A Moral Framework for Multicultural Education in Healthcare
Theoretical Medicine and Bioethics 2003; 24(4): 301-328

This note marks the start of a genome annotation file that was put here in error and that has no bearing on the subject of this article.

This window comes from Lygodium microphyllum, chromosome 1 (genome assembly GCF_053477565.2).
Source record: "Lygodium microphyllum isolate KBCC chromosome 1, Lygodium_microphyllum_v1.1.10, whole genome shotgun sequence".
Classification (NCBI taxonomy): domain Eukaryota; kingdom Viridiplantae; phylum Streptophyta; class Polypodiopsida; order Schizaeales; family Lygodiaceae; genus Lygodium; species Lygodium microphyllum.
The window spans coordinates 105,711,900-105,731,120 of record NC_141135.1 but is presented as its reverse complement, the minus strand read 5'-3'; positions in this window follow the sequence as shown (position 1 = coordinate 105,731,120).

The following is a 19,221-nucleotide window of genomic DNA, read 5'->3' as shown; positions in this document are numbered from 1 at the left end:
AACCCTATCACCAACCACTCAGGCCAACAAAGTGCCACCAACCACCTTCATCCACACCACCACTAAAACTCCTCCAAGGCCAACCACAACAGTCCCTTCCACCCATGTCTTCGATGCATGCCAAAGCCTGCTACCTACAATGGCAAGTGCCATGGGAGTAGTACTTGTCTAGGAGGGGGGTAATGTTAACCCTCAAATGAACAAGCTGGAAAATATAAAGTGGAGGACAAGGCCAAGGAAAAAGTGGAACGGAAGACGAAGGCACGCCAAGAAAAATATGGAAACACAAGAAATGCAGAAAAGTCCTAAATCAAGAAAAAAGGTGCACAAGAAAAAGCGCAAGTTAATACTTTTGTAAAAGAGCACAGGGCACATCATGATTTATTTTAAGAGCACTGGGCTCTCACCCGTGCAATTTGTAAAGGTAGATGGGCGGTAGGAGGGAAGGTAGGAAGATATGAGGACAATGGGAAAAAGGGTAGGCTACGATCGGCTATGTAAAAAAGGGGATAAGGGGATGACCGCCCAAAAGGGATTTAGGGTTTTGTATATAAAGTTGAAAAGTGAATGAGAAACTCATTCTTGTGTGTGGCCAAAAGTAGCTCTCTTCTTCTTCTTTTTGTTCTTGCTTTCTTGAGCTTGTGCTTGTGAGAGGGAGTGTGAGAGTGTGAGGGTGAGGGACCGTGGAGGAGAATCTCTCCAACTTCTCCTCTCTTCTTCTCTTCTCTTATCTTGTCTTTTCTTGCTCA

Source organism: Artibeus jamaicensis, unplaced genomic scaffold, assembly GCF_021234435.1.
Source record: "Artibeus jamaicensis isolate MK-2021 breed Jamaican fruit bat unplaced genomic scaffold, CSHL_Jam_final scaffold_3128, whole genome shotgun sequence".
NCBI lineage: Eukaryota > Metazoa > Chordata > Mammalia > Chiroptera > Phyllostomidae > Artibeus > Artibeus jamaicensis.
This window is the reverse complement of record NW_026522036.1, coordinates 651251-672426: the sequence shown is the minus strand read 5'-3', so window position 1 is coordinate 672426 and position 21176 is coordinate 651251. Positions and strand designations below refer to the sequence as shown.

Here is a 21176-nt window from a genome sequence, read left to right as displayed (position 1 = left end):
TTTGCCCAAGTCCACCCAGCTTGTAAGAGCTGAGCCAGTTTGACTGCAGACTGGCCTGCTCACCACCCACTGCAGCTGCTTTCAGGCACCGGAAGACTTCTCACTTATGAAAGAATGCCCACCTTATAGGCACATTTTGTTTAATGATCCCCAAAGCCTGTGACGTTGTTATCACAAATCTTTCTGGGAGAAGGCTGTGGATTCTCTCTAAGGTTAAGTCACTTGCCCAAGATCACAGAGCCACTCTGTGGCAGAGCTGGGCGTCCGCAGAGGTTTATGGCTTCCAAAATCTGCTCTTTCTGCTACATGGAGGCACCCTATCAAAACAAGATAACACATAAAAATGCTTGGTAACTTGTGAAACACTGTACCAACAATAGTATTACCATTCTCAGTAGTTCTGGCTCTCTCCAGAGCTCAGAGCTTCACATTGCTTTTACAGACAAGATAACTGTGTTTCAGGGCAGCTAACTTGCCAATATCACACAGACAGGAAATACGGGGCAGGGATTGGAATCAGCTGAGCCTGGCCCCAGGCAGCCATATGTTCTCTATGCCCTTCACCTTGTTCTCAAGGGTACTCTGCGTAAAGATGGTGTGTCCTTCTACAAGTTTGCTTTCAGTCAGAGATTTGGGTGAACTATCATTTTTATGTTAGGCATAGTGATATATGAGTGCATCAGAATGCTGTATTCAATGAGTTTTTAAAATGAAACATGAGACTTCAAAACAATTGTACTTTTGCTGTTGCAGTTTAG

The goal of this paper is two-fold. First, I begin by reviewing several of the major points of emphasis among health educators as they begin to incorporate multicultural issues into healthcare education. I then consider the role of moral relativism, which is currently being endorsed by some health educators, as the foundation for resolving cross-cultural conflicts in healthcare. I argue that moral relativism is ultimately inconsistent with the stated goals in multicultural curricular proposals and fails to provide an effective framework for considering moral conflicts in cross-cultural settings. Instead, I propose that those methods seeking to establish a common morality, built upon mutually shared values, offer the most promising means of resolving cross-cultural conflicts. This leads to my second goal, to compare recent work in moral pragmatism with what is now widely known in bioethics as moral "principlism." I argue that while proponents of principlism and pragmatism each seek to establish a common foundation for moral deliberation, they fail to appreciate significant similarities between their respective approaches. Instead of offering two completely unique and independent methods of moral deliberation, I suggest that principlism and pragmatism embrace common themes that point us in a positive direction, providing an effective framework useful for considering cross-cultural conflicts in healthcare.
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